Practical Differences Between SPP & GPP !

GPP is often more easily accommodated than SPP within the existing legal and practical framework of procurement.  Green requirements can be included in technical or performance-based specifications for products, services and works.  Provided the conditions set out in the ‘Helsinki Bus’ and ‘Wienstrom’ Cases, and Evropaïki Dynamiki vs. European Environment Agency (EEA) … are met, green award criteria can also be applied (further information on these cases is available at  http://ec.europa.eu/environment/gpp/case_law_en.htm).

The application of Criteria aimed at addressing Social or Ethical Concerns can be more difficult in the context of regulated public procurement procedures.  Public authorities are specifically empowered to include social requirements in their conditions for the performance of contracts or to reserve certain contracts for performance by sheltered workshops or employment programmes (Articles 26 and 19 of Directive 2004/18/EC respectively).

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My Note:  DIRECTIVE 2004/18/EC of the European Parliament and of the Council, of 31 March 2004, on the co-ordination of procedures for the award of public works contracts, public supply contracts and public service contracts.

[ For another moment, let’s just overlook the unfortunate use of disability-related language … which fails, utterly, to take account of the 2001 World Health Organization’s International Classification of Functioning, Disability & Health (ICF).  See my previous Posts.]

Article 19 – Reserved Contracts

Member States may reserve the right to participate in public contract award procedures to sheltered workshops or provide for such contracts to be performed in the context of sheltered employment programmes where most of the employees concerned are handicapped persons who, by reason of the nature or the seriousness of their disabilities, cannot carry on occupations under normal conditions.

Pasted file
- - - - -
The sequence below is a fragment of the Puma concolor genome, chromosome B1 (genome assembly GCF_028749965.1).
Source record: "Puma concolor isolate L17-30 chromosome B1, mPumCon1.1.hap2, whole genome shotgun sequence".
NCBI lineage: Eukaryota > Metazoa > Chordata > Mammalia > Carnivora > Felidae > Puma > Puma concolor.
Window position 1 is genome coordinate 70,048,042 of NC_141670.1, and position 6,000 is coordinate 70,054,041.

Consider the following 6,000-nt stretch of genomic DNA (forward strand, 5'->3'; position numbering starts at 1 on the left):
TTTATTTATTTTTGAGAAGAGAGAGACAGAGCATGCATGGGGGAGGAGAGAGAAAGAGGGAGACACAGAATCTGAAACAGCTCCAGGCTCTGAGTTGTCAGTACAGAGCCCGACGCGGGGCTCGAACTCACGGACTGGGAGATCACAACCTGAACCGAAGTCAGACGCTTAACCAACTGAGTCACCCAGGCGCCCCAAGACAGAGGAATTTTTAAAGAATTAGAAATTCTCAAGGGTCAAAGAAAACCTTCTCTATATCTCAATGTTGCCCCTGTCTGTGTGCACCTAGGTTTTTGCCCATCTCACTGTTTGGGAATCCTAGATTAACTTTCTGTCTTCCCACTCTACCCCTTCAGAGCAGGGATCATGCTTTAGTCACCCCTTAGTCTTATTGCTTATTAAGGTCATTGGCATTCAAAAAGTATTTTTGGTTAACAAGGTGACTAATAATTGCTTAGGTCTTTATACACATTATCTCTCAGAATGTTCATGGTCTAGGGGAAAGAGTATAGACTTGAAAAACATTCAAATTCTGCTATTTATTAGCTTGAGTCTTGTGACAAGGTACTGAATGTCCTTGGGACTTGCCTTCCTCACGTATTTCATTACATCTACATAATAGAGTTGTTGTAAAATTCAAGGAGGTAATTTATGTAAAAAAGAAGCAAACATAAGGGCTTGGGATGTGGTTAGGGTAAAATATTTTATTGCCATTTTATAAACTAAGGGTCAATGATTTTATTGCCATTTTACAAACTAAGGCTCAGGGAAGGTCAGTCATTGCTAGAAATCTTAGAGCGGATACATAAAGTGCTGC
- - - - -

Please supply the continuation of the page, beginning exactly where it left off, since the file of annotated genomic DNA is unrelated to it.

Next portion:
The contract notice shall make reference to this provision.

Article 26 – Conditions for Performance of Contracts

Contracting authorities may lay down special conditions relating to the performance of a contract, provided that these are compatible with Community law and are indicated in the contract notice or in the specifications.  The conditions governing the performance of a contract may, in particular, concern social and environmental considerations.

ANNEX VI – Definition of Certain Technical Specifications

For the purposes of this Directive:

1. (a)  ‘technical specification’, in the case of public works contracts, means the totality of the technical prescriptions contained in particular in the tender documents, defining the characteristics required of a material, product or supply, which permits a material, a product or a supply to be described in a manner such that it fulfils the use for which it is intended by the contracting authority.  These characteristics shall include levels of environmental performance, design for all requirements (including accessibility for disabled persons) and conformity assessment, performance, safety or dimensions, including the procedures concerning quality assurance, terminology, symbols, testing and test methods, packaging, marking and labelling and production processes and methods.  They shall also include rules relating to design and costing, the test, inspection and acceptance conditions for works and methods or techniques of construction and all other technical conditions which the contracting authority is in a position to prescribe, under general or specific regulations, in relation to the finished works and to the materials or parts which they involve ;